One of the loveliest events in the night sky is a close alignment of the Moon and the planet Venus. And just such an alignment takes place the next couple of days before and during dawn. Venus, the brilliant “morning star,” stands to the left of the Moon at first light tomorrow, and about the same distance to the upper right of the Moon on Wednesday.
A close alignment between two or more astronomical objects is called a conjunction. The Moon has several of them every month, because it makes a full loop against the background of stars and planets.
And it’s always the same roster of companions, because the Moon follows a narrow path across the sky. In fact, it stays close to the Sun’s path, known as the ecliptic. Several bright stars lie near the ecliptic, and so do the bright planets. So the Moon swings past each of these objects every month, staging beautiful conjunctions.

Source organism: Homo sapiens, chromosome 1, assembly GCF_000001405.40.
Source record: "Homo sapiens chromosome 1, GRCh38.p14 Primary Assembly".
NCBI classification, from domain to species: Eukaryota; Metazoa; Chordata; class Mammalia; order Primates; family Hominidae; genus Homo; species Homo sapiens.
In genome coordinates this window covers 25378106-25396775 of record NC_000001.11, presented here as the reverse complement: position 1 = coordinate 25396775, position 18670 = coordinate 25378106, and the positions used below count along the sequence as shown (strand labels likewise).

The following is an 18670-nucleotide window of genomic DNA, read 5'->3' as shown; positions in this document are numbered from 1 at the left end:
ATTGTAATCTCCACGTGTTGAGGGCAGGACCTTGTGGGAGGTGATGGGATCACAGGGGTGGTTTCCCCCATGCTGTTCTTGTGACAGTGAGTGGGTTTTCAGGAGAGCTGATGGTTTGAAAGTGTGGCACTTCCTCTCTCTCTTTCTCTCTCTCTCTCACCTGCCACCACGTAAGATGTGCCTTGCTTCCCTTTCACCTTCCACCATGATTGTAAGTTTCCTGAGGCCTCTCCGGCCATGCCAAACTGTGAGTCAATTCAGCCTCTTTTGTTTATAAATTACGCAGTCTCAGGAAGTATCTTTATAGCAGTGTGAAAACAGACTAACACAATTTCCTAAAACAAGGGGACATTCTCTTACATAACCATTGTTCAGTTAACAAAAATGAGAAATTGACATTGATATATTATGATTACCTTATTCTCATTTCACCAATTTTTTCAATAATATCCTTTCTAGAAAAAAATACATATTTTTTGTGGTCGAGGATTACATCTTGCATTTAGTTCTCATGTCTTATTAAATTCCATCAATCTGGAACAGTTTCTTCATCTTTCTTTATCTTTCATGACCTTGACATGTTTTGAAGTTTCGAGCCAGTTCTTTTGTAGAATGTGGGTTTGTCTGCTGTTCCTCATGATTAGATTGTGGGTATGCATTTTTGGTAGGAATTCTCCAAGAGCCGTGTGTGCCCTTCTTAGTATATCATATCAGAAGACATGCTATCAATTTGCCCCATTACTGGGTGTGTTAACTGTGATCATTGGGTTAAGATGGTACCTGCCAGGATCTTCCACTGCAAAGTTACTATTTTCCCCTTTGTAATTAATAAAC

The Moon also has conjunctions with the Sun. Most months, these conjunctions are invisible. The Moon’s path is tilted just a bit with respect to the ecliptic, so the Moon usually swings just above or below the Sun, where it’s lost in the glare.
In August, though, the Moon will be crossing the ecliptic just as it passes the Sun. That will create the most beautiful of all astronomical encounters: a total solar eclipse. Its path will cross the United States from Oregon to South Carolina — a beautiful conjunction between the Moon and Sun.
More about the Sun tomorrow.
Script by Damond Benningfield